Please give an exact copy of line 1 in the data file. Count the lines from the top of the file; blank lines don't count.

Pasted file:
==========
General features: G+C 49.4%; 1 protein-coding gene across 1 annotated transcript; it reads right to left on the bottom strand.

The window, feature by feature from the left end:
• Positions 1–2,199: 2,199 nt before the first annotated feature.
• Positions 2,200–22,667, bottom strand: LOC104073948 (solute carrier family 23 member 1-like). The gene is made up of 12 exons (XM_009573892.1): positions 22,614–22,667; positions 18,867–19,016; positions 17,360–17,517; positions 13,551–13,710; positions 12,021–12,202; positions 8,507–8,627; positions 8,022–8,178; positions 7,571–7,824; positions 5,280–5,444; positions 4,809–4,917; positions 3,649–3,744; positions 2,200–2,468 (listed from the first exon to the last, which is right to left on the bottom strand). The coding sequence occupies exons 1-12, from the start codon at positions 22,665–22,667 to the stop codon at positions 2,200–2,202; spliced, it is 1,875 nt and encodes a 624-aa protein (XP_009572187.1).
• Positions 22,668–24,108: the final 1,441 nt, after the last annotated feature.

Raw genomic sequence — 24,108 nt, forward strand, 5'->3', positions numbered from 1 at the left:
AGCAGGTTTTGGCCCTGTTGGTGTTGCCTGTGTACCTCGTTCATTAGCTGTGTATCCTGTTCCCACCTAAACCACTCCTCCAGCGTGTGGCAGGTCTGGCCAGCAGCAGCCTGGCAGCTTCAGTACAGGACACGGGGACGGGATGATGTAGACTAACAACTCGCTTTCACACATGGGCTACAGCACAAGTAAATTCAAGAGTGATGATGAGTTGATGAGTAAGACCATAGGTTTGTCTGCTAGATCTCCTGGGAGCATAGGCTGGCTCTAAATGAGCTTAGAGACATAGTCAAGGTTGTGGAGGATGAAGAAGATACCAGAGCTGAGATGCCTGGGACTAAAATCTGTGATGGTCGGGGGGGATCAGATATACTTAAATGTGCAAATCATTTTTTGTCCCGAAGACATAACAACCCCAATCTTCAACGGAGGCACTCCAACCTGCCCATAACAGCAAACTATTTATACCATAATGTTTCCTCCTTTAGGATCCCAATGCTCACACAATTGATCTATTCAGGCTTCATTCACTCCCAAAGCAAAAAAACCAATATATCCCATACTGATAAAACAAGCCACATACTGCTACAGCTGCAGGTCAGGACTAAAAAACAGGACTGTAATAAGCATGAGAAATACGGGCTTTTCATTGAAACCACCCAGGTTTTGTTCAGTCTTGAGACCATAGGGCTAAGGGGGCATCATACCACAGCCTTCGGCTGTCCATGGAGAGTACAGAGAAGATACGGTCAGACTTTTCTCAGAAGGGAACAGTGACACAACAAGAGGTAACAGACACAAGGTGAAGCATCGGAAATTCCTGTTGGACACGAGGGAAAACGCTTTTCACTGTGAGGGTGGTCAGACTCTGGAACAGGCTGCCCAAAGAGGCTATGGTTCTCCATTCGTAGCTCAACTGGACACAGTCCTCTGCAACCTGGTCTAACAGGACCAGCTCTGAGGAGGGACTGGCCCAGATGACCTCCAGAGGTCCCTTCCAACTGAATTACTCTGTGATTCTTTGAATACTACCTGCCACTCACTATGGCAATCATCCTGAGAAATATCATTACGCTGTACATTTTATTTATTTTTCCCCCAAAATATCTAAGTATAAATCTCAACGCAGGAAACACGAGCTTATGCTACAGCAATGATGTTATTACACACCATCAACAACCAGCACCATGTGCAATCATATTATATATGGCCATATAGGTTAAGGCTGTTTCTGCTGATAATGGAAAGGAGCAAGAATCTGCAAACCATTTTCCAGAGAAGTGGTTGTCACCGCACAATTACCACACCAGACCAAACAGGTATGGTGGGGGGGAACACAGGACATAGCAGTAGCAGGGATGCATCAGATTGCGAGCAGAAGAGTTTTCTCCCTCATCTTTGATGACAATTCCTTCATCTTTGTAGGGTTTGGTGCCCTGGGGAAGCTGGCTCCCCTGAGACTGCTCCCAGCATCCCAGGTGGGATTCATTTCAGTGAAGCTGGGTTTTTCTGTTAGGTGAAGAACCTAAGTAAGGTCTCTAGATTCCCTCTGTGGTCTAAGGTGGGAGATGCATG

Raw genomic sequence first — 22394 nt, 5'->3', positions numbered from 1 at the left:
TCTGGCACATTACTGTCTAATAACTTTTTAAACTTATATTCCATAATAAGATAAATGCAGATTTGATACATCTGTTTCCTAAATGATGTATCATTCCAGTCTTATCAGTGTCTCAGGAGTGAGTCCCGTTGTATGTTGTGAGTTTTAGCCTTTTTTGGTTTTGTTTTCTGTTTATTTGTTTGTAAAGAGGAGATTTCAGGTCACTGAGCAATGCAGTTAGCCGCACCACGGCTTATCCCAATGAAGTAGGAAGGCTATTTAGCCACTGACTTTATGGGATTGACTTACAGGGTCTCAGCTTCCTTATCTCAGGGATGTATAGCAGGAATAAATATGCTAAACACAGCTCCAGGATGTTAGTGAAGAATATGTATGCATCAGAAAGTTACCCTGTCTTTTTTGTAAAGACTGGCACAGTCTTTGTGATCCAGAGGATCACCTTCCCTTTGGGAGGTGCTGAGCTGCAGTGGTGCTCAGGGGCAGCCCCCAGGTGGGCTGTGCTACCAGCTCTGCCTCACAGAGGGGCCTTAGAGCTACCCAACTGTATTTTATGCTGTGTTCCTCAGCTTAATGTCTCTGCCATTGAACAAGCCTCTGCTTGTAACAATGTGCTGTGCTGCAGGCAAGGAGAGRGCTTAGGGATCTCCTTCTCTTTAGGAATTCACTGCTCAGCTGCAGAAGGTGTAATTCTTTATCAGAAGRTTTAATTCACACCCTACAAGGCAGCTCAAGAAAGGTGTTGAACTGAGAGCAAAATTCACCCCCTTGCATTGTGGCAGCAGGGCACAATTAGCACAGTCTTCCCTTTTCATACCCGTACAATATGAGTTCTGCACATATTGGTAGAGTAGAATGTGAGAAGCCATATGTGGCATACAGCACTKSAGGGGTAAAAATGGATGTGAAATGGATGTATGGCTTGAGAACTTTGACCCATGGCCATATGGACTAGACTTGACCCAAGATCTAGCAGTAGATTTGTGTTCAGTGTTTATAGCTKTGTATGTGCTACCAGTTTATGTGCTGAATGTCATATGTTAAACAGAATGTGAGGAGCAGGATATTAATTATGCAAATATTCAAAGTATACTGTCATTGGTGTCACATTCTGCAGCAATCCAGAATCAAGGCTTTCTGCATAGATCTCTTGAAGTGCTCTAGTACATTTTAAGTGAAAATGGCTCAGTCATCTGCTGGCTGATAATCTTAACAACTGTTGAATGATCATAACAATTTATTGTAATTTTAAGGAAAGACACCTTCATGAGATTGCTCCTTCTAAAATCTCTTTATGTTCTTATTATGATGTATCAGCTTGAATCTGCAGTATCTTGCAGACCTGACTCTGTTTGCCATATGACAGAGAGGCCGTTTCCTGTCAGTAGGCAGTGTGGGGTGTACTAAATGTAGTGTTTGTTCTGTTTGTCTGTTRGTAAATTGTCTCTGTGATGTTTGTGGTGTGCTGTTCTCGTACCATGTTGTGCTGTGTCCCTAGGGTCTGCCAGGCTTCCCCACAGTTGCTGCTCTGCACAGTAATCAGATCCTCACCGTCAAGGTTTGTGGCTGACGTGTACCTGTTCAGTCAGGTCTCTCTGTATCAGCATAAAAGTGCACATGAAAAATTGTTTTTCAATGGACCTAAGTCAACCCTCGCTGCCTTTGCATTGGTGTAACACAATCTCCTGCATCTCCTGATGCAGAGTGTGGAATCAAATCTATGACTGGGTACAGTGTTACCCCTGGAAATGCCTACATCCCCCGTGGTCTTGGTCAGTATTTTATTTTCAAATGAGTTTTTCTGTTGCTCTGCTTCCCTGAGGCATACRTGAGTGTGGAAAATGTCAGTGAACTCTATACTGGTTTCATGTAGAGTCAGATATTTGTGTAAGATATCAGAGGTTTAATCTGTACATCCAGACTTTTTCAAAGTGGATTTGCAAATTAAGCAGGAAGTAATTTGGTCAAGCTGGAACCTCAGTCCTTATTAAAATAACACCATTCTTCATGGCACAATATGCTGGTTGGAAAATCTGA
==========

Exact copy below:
General features: G+C 49.4%; 1 protein-coding gene across 1 annotated transcript; it reads right to left on the bottom strand.